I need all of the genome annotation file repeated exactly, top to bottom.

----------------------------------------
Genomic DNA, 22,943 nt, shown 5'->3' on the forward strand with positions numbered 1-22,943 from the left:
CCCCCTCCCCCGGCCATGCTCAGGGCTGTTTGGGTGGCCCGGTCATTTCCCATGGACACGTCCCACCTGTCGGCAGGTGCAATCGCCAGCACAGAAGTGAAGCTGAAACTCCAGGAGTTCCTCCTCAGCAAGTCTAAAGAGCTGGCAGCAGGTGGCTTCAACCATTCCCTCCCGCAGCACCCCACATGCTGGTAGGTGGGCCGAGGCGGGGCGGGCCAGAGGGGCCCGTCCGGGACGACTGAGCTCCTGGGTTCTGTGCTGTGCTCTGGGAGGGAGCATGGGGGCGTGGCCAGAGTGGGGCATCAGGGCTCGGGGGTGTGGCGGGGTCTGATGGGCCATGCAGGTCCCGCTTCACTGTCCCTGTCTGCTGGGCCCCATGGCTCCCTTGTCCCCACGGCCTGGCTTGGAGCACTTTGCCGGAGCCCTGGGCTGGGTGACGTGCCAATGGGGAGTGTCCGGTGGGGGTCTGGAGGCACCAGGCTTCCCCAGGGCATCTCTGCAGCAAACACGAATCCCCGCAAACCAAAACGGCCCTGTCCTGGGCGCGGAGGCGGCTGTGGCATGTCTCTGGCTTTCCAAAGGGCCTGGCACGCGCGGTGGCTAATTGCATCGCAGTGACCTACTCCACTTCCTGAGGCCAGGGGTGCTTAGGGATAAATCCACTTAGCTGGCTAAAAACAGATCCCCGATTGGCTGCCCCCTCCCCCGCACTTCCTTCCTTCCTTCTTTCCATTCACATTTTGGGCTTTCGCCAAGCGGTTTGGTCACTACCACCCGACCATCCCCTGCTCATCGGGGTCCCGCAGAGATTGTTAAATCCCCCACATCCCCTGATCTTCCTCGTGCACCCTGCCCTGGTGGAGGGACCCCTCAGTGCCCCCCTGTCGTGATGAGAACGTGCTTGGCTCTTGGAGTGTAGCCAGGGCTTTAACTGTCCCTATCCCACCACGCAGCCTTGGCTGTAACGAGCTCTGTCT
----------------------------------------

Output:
Genomic DNA, 22,943 nt, shown 5'->3' on the forward strand with positions numbered 1-22,943 from the left:
CCCCCTCCCCCGGCCATGCTCAGGGCTGTTTGGGTGGCCCGGTCATTTCCCATGGACACGTCCCACCTGTCGGCAGGTGCAATCGCCAGCACAGAAGTGAAGCTGAAACTCCAGGAGTTCCTCCTCAGCAAGTCTAAAGAGCTGGCAGCAGGTGGCTTCAACCATTCCCTCCCGCAGCACCCCACATGCTGGTAGGTGGGCCGAGGCGGGGCGGGCCAGAGGGGCCCGTCCGGGACGACTGAGCTCCTGGGTTCTGTGCTGTGCTCTGGGAGGGAGCATGGGGGCGTGGCCAGAGTGGGGCATCAGGGCTCGGGGGTGTGGCGGGGTCTGATGGGCCATGCAGGTCCCGCTTCACTGTCCCTGTCTGCTGGGCCCCATGGCTCCCTTGTCCCCACGGCCTGGCTTGGAGCACTTTGCCGGAGCCCTGGGCTGGGTGACGTGCCAATGGGGAGTGTCCGGTGGGGGTCTGGAGGCACCAGGCTTCCCCAGGGCATCTCTGCAGCAAACACGAATCCCCGCAAACCAAAACGGCCCTGTCCTGGGCGCGGAGGCGGCTGTGGCATGTCTCTGGCTTTCCAAAGGGCCTGGCACGCGCGGTGGCTAATTGCATCGCAGTGACCTACTCCACTTCCTGAGGCCAGGGGTGCTTAGGGATAAATCCACTTAGCTGGCTAAAAACAGATCCCCGATTGGCTGCCCCCTCCCCCGCACTTCCTTCCTTCCTTCTTTCCATTCACATTTTGGGCTTTCGCCAAGCGGTTTGGTCACTACCACCCGACCATCCCCTGCTCATCGGGGTCCCGCAGAGATTGTTAAATCCCCCACATCCCCTGATCTTCCTCGTGCACCCTGCCCTGGTGGAGGGACCCCTCAGTGCCCCCCTGTCGTGATGAGAACGTGCTTGGCTCTTGGAGTGTAGCCAGGGCTTTAACTGTCCCTATCCCACCACGCAGCCTTGGCTGTAACGAGCTCTGTCT